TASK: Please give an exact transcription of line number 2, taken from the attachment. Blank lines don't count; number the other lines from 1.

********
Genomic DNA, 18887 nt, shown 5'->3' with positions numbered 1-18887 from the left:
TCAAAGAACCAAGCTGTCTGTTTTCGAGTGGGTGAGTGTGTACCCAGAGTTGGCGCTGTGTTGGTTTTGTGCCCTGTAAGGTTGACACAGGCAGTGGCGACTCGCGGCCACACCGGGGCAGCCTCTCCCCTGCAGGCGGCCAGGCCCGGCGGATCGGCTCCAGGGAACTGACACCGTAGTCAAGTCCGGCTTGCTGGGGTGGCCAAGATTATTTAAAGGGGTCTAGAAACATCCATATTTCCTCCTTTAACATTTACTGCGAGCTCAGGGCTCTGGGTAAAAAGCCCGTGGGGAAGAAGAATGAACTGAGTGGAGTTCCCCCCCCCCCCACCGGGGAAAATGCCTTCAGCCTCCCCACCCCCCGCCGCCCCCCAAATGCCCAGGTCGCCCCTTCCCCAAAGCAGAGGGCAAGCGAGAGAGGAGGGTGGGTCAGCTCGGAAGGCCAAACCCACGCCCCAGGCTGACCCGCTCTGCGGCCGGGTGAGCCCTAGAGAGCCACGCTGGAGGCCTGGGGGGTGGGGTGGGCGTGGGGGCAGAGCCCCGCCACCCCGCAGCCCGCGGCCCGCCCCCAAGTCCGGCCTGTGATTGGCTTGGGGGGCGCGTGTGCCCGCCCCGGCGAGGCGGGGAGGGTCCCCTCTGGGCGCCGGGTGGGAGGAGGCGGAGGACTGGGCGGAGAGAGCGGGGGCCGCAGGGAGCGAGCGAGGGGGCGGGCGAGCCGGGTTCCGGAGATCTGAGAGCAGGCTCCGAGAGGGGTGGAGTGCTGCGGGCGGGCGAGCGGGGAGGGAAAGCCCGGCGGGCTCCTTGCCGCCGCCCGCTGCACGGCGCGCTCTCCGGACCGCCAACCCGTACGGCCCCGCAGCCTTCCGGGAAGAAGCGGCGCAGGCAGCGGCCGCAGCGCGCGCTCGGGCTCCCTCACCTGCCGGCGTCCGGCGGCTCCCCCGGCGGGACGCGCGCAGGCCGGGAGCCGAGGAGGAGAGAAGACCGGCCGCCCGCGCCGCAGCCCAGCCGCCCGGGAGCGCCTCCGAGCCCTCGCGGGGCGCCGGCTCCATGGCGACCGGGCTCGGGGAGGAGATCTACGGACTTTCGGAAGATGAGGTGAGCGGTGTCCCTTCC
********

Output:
TCAAAGAACCAAGCTGTCTGTTTTCGAGTGGGTGAGTGTGTACCCAGAGTTGGCGCTGTGTTGGTTTTGTGCCCTGTAAGGTTGACACAGGCAGTGGCGACTCGCGGCCACACCGGGGCAGCCTCTCCCCTGCAGGCGGCCAGGCCCGGCGGATCGGCTCCAGGGAACTGACACCGTAGTCAAGTCCGGCTTGCTGGGGTGGCCAAGATTATTTAAAGGGGTCTAGAAACATCCATATTTCCTCCTTTAACATTTACTGCGAGCTCAGGGCTCTGGGTAAAAAGCCCGTGGGGAAGAAGAATGAACTGAGTGGAGTTCCCCCCCCCCCCACCGGGGAAAATGCCTTCAGCCTCCCCACCCCCCGCCGCCCCCCAAATGCCCAGGTCGCCCCTTCCCCAAAGCAGAGGGCAAGCGAGAGAGGAGGGTGGGTCAGCTCGGAAGGCCAAACCCACGCCCCAGGCTGACCCGCTCTGCGGCCGGGTGAGCCCTAGAGAGCCACGCTGGAGGCCTGGGGGGTGGGGTGGGCGTGGGGGCAGAGCCCCGCCACCCCGCAGCCCGCGGCCCGCCCCCAAGTCCGGCCTGTGATTGGCTTGGGGGGCGCGTGTGCCCGCCCCGGCGAGGCGGGGAGGGTCCCCTCTGGGCGCCGGGTGGGAGGAGGCGGAGGACTGGGCGGAGAGAGCGGGGGCCGCAGGGAGCGAGCGAGGGGGCGGGCGAGCCGGGTTCCGGAGATCTGAGAGCAGGCTCCGAGAGGGGTGGAGTGCTGCGGGCGGGCGAGCGGGGAGGGAAAGCCCGGCGGGCTCCTTGCCGCCGCCCGCTGCACGGCGCGCTCTCCGGACCGCCAACCCGTACGGCCCCGCAGCCTTCCGGGAAGAAGCGGCGCAGGCAGCGGCCGCAGCGCGCGCTCGGGCTCCCTCACCTGCCGGCGTCCGGCGGCTCCCCCGGCGGGACGCGCGCAGGCCGGGAGCCGAGGAGGAGAGAAGACCGGCCGCCCGCGCCGCAGCCCAGCCGCCCGGGAGCGCCTCCGAGCCCTCGCGGGGCGCCGGCTCCATGGCGACCGGGCTCGGGGAGGAGATCTACGGACTTTCGGAAGATGAGGTGAGCGGTGTCCCTTCC